Third of Karabakh population flees Nagorno Karabakh after last week's fighting broke out

The Armenian government said it had prepared living arrangements for 40,000 families after last week's fighting broke out.
Ethnic Armenians from Nagorno-Karabakh ride a truck on their way to Kornidzor in Syunik region, Armenia, Sept. 26, 2023. (Photo | AP)
Ethnic Armenians from Nagorno-Karabakh ride a truck on their way to Kornidzor in Syunik region, Armenia, Sept. 26, 2023. (Photo | AP)

GORIS: Armenia said Wednesday that more than a third of Nagorno-Karabakh's population has fled the enclave since Azerbaijan crushed the rebels' decades-long fight for an independent state last week.

Yerevan's attempts to absorb the sea of homeless and hungry ethnic Armenians come with officials still trying to identify the whereabouts of more than 100 people reported missing in a fuel depot blast Monday that claimed 68 lives.

The fireball erupted as refugees from the rebel enclave of Azerbaijan were stocking up on fuel for the long drive along the lone mountain road leading to Armenia.

The Armenian government said 42,500 refugees had entered since Azerbaijan lifted its nine-month blockade on the enclave on Sunday.

It added that nearly five thousand more were already en route.

That represents over a third of the region's estimated 120,000 population and marks a fundamental shift in ethnic control of lands that had been disputed by mostly Christian Armenians and predominantly Muslim Azerbaijanis for the past century.

It also adds to the economic strains of Armenia -- a landlocked Caucasus country with few natural resources and emerging problems in its longstanding diplomatic and military partnership with Russia.

Pensioner Alekhan Hambardzyumyan was one of hundreds of people trying to survive on the streets of Armenia's mountaintop village of Goris after fleeing Nagorno-Karabakh this week.

Goris has become the main destination point for families fleeing their hometowns in beat-up Soviet-era Ladas and farm vehicles.

The golden-toothed 72-year-old was spending nights in a shelled-out van and grieving the loss of his son in last week's fighting.

"I want to go to Yerevan," Hambardzyumyan told AFP. "But I don't know what the state can offer me."

Humanitarian crisis

The Armenian government said it had prepared living arrangements for 40,000 families after last week's fighting broke out.

But Armenian Prime Minister Nikol Pashinyan's spokeswoman said late Tuesday that the government had so far been able to find housing for just 2,850 people.

The looming humanitarian crisis poses a political problem for Pashinyan.

The opposition agreed to end six days of anti-government protests on Tuesday to allow officials to focus on helping the displaced.

The opposition is also fractured and lacks a single figure who can challenge Pashinyan.

But analysts say the opposition is being spearheaded by Moscow and Nagorno-Karabakh supporters who have roots in the region.

"The influx of refugees will have a serious impact on the domestic political situation in Armenia," independent political analyst Boris Navasardyan told AFP.

"Armenia lacks resources to deal with the refugee crisis and will not be able to overcome it without assistance from abroad."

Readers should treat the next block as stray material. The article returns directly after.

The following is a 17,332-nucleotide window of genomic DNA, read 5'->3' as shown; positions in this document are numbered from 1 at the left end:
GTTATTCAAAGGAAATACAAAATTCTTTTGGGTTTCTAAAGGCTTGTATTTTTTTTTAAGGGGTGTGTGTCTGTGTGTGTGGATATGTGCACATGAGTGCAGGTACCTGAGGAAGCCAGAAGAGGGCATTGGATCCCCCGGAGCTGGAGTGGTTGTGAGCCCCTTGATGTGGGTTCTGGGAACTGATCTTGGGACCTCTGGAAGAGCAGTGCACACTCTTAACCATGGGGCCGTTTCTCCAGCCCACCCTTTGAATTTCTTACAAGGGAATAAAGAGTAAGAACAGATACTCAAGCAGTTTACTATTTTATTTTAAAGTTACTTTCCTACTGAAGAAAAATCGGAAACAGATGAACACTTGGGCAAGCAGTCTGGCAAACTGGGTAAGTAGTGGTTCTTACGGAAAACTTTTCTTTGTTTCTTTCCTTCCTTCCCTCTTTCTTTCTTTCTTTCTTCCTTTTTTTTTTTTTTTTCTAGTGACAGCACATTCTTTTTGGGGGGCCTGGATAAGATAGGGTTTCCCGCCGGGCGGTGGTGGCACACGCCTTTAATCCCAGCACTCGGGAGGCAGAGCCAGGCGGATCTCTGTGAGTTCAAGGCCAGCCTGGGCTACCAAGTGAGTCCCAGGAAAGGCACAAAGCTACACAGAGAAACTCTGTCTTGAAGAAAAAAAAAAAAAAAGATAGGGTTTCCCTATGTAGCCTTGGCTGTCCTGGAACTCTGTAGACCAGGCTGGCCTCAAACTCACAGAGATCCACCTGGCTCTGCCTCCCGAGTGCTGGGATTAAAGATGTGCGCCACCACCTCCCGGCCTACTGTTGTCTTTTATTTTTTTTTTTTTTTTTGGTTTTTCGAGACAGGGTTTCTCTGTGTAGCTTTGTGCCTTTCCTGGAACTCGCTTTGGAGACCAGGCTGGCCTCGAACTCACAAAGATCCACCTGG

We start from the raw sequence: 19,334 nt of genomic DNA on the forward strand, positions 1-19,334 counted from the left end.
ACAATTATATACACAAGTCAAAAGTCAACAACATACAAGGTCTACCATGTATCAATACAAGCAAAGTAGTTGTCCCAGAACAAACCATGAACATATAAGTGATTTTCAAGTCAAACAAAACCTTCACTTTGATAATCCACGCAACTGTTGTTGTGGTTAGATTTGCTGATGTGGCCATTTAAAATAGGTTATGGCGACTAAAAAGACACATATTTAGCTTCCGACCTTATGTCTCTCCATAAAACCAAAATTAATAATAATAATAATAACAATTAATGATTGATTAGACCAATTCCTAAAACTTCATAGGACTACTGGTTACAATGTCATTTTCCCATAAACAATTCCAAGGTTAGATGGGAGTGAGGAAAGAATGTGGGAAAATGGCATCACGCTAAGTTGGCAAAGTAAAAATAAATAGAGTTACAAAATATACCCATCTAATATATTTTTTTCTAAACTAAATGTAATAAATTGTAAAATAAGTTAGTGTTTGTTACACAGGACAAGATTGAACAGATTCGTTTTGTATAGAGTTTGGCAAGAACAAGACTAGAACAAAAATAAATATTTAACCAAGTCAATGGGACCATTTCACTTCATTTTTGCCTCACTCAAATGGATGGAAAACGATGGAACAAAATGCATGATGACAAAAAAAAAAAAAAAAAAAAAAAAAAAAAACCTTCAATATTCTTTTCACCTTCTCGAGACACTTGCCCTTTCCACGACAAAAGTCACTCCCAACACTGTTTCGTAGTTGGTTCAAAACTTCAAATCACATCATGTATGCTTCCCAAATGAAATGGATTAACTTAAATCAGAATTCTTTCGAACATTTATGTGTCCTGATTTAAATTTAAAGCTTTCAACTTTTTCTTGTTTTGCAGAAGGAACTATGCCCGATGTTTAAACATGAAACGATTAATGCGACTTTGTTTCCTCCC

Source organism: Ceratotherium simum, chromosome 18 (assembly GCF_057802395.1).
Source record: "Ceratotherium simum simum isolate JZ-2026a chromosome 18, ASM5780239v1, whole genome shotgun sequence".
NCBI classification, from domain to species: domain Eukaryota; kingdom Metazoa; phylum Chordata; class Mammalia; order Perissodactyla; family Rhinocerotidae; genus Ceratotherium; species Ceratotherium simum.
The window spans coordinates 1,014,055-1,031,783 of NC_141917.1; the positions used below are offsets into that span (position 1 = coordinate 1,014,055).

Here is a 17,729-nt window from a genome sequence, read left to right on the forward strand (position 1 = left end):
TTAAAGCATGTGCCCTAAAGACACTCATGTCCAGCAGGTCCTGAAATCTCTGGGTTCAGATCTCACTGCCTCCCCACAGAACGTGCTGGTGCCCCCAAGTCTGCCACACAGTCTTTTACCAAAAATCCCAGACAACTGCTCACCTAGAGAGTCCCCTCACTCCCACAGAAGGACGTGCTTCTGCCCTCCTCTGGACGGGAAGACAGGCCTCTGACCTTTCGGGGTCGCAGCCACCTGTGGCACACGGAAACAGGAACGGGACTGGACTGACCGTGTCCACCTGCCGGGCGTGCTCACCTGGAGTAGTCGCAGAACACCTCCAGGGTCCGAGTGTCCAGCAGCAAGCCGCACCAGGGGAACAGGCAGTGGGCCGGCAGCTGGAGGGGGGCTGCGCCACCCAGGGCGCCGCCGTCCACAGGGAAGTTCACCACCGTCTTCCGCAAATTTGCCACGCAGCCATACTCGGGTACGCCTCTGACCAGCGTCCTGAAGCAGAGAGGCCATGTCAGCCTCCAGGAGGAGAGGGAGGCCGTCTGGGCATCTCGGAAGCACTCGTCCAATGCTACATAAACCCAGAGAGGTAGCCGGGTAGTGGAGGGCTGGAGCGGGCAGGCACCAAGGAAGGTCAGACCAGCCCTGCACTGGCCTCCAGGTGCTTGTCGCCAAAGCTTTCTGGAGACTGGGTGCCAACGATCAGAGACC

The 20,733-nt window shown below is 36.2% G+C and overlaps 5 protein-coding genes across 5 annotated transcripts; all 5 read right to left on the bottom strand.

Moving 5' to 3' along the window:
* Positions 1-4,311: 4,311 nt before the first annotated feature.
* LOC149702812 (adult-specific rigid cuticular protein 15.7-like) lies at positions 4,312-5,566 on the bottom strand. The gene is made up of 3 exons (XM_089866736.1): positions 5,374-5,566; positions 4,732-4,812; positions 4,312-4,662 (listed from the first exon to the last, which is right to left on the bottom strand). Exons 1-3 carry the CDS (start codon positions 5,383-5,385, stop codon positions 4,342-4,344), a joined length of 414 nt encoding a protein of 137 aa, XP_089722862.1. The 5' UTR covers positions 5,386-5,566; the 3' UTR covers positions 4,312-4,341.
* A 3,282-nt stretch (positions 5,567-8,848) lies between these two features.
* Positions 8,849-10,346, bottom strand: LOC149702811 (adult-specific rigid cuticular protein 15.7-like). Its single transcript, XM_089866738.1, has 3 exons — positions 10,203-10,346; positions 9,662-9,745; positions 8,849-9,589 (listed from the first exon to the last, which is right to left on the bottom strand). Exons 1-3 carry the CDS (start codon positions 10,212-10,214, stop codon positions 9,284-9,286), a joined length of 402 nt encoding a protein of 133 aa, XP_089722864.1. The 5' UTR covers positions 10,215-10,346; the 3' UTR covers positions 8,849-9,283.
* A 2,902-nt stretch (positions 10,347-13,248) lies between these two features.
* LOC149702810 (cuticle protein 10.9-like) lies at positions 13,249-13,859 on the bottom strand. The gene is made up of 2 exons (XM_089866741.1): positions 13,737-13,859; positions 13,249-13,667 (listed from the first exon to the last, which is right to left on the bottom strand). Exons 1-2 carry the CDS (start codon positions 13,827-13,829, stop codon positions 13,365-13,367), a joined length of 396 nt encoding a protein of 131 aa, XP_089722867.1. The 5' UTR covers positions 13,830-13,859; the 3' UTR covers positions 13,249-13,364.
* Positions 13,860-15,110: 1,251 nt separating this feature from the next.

Burn victims

The Red Cross and the United Nations' refugee agency are trying to organise immediate help.

But Russia is working hand-in-hand with Azerbaijani forces and focused on disarming the separatists under the terms of a ceasefire reached last Wednesday.

The separatists reported the death of 213 people in the one-day fight and Azerbaijan put its toll at 192 soldiers and one civilian killed.

Moscow is now firing daily barbs at Pashinyan for his vow Sunday to pivot away from Armenia's longstanding alliance with the Kremlin.

Pashinyan has blamed Russia for failing to avert the Azerbaijani offensive and called Armenia's current foreign security alliances "ineffective" and "insufficient".

The comments underscored the extent to which the Kremlin's influence has shrunk across former Soviet republics since it became bogged down in its war on Ukraine.

But Moscow still has an important military base in Armenia and has indicated that it will try to keep Yerevan in its sphere of influence.

Russia's foreign ministry said on Wednesday that Moscow expected "all agreements on developing bilateral cooperation ... to continue to be implemented" in full.

'I decided to act'

Much of the immediate international aid from organisations such as the Red Cross is being channelled to helping the burn victims of Monday's catastrophic blast.

The explosion happened while hundreds of people were scrambling to get access to the limited supplies of fuel still available in the region after Azerbaijan's blockade.

Azerbaijan waved through about 20 Red Cross ambulances on Tuesday and allowed Armenia to ferry some of the victims by helicopter to a burn clinic in Yerevan.

The blast injured 290 people in all. But officials said on Tuesday that 105 remained unaccounted for and some of the victims were still fighting for their lives.

The simultaneous crises have prompted an outpouring of support of the refugees among Armenian civil society groups and regular village residents such as Liana Sakhakyan.

The Goris native set up a table laden with cakes in front of her house to feed the hungry masses.

"When I saw so many people arriving yesterday, I decided to act," she said.

"The important thing is not just the food: it's the welcome, a warm atmosphere. This is what the displaced people of (Nagorno-Karabakh) must feel."

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